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I follow Brotherhood's Hassan El-Banna: Egypt's new national archives head

New head of Egyptian National Library and Archives tells Ahram Online he sacked 5 senior officials because of 'rumours' and has started to tighten up access to historical archives

Mohammed Saad, Sayed Mahmoud , Tuesday 11 Jun 2013
Khaled Fahmy
Khaled Fahmy during the interview (Photo: Ayman Hafez)
Views: 4323
Views: 4323

The new head of the Egyptian National Library and Archives, Khaled Fahmy, told Ahram Online on Monday that he has Islamist leanings.  

“I am a follower of the Muslim Brotherhood's ideas, especially as put forth in the works of its founder Hassan El-Banna,” said Fahmy, a professor of Arabic literature at Menoufiya University.

"I’m not a member of the Brotherhood or the Freedom and Justice Party but I belong to them at the intellectual and ideological level."

Fahmy was appointed last week by embattled culture minister Alaa Abdel-Aziz, who has attracted the ire of many members of Egypt’s arts and culture scene in recent weeks with his sackings of high profile officials.

Intellectuals and artists accuse the minister of implementing a Muslim Brotherhood agenda that aims to “destroy Egyptian culture.”

On Wednesday, a group of protesters broke into the culture ministry and have been 'occupying' Abdel-Aziz’s office since then, preventing the minister from entering or issuing official memos.  

Fahmy, who replaced Abdel-Nasser Hassan, sparked controversy when, after his appointment, he sacked the head of the National Archives, Abdel-Wahed El-Nabawe, and four other senior officials.

On Saturday, Fahmy sacked El-Nabawe, scientific institutions head Mohammed Sabry El-Daly, historical headquarters head Iman Ezzeddine, quality control head Nevine Mahmoud and head of manuscripts administration Sobhy Ashour.

Fahmy told Ahram Online that he sacked the five officials because he wanted to promote younger, more efficient and more specialised clerks, and also because of some “rumours” of financial corruption and mismanagement by those sacked.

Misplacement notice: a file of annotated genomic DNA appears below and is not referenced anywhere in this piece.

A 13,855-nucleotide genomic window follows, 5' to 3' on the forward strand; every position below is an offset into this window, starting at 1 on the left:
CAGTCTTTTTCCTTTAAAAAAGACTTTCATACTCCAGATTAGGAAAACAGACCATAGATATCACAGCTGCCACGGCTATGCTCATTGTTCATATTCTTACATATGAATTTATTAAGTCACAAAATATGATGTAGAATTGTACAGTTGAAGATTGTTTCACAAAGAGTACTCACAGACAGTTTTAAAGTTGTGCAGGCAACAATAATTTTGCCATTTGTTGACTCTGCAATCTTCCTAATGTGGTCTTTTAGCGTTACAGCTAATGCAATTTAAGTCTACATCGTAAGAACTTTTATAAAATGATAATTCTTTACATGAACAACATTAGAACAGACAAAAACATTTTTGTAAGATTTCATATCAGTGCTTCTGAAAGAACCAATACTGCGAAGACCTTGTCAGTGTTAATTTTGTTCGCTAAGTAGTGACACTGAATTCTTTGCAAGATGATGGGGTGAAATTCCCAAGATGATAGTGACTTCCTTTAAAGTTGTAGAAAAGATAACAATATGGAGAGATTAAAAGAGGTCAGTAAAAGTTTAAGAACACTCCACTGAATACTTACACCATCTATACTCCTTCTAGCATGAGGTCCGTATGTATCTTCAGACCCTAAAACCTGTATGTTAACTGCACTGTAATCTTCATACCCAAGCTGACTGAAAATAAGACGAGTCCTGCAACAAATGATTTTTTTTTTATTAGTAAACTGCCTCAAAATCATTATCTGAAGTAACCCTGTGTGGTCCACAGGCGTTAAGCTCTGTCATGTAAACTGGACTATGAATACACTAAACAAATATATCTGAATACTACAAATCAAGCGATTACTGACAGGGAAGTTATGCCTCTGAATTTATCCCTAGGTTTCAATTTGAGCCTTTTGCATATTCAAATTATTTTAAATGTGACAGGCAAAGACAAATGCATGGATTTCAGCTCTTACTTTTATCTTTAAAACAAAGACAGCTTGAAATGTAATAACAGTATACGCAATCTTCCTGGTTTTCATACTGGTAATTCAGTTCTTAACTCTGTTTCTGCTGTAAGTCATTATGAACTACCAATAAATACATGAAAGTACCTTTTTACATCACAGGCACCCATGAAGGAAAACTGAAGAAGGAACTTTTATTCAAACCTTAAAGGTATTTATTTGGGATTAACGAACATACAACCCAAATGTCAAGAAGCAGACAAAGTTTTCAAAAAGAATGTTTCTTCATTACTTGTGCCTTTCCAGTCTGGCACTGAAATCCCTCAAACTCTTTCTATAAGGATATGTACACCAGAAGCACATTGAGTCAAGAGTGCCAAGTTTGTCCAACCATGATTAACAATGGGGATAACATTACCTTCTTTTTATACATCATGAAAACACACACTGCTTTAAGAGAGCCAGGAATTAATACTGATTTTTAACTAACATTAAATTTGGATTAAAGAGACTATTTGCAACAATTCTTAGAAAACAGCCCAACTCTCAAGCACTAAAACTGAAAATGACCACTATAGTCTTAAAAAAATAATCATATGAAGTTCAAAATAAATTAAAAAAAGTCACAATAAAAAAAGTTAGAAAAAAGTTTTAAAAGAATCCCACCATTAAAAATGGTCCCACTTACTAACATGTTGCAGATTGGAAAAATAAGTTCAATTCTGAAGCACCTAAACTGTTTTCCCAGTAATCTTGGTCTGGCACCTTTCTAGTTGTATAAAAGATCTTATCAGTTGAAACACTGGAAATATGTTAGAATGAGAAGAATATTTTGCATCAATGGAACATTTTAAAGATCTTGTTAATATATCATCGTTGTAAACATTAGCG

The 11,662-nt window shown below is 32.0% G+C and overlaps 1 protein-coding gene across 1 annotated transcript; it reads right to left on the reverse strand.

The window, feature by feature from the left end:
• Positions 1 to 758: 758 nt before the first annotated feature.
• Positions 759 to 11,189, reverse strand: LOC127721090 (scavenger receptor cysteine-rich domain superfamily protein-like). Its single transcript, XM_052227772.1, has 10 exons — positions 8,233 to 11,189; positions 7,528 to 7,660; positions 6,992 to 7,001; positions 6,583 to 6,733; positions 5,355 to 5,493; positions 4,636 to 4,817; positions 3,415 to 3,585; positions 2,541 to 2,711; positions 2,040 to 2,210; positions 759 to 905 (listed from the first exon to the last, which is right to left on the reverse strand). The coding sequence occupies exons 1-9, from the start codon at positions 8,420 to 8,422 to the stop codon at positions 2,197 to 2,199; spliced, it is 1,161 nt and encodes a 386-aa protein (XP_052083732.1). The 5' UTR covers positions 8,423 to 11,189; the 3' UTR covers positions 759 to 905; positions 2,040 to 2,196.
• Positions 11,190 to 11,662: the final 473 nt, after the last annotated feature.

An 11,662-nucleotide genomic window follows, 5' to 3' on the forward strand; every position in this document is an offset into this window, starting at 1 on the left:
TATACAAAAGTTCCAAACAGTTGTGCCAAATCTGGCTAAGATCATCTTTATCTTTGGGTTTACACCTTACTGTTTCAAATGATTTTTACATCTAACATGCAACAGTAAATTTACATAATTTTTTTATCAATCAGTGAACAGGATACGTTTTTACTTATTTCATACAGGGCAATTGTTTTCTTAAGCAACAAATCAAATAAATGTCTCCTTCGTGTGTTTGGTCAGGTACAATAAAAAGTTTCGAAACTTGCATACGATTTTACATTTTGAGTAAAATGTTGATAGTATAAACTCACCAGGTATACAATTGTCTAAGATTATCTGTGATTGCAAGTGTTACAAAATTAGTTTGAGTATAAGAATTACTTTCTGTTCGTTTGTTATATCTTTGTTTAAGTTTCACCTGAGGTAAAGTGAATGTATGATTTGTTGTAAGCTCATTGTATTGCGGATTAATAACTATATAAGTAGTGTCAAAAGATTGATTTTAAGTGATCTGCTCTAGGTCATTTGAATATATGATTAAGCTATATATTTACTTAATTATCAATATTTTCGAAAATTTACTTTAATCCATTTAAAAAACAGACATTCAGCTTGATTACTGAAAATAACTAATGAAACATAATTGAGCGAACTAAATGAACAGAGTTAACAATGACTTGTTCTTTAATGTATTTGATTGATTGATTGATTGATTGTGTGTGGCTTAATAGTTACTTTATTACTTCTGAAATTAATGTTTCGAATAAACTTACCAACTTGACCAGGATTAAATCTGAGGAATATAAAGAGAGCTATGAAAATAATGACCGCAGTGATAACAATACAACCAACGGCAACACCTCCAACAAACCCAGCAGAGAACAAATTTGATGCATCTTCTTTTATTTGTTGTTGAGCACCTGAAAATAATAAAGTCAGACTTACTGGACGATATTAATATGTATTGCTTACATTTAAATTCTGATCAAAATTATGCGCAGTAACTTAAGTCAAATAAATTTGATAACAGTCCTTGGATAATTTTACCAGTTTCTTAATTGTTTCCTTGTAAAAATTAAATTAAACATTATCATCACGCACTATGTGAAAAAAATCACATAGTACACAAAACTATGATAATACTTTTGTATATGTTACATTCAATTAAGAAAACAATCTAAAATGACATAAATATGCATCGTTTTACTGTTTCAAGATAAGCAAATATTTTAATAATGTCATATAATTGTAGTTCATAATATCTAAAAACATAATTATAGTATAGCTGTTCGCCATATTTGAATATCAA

He added that he had not investigated these rumours because he "didn’t have enough time" in this turbulent period.

"The revolution brought me to this post, and I said this to the people working here," Fahmy said. "I wanted to promote the efficient and professional people working in this institution and give them the chance to be senior officials."

"I’m not an investigator and I can’t say whether these people are corrupt or not. There are problems in the management of this facility and I wanted to fix them," Fahmy continued.

“Some of the workers here complained to me of inappropriate treatment by some of the people I sacked and there was some evidence of financial corruption, so I decided to end this all,” he added.

The National Library and Archives, located in central Cairo, are one of Egypt’s most important heritage institutions. The library, which houses important historical collections, is the largest in Egypt.

Technically, Fahmy does not have the right to sack Abdel-Wahed El-Nabawe, as the appointment or termination of the head of the National Archives can only be done by ministerial decree.

However, Fahmy said that he had been given ministerial privileges by the culture minister in this respect.

Fahmy also said that he had consolidated the security procedures required of researchers seeking access to historical archives.

Access to the archives has typically been difficult, with researchers needing the permission of Egyptian National Security in order to be allowed in.

Fahmy said that he will consolidate this security oversight.

"Researchers have to get permission from National Security to be granted access to historical archives, but now I increased this, as I issued a decree on Monday that requires not only researchers but those who make use of this research to get permission from National Security too," he said.

He explained that the measures were necessary because Egypt is experiencing a transition and a period of lax security.

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Gamal Abdul Nasser
11-06-2013 10:38pm
Long live the MB
what is wrong with following the Muslim Brotherhood. It is the most authentic and most popular Muslim movements under the Sun. Besides, if it is Ok to follow Marx and Hitler, why is it wrong to follow Hasan al-Banna. I am sure that secularists and other enemies of Islam would die of frustration and despair because Islam will triumph. And the MB will win again and agai and again to the chagrin of its enemies.
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Sam Enslow
12-06-2013 07:10am
Final Results
What is wrong with following Hitler? Maybe one should look at all the benefits the Germans got from this murdering madman. The end results were not so good. Marx? Let see, Stalin imposed his version of that on Russia. he killed more Russians than Hitler. Read some history before Egypt is lead down the same path. If the Bothers were so popular, they would not be having the problems they face.

11-06-2013 05:05pm
So, he has confirmed what we all knew that he is part of the MB, (Even though the president has denied that!) He fired people from their jobs (because he didn't have time to investigate if the rumors were true) Now, when people were put in prison from the MB for things that were not proved to be true it was wrong... but for them to do the same to people is ok?? And people wonder why no one trusts the MB?
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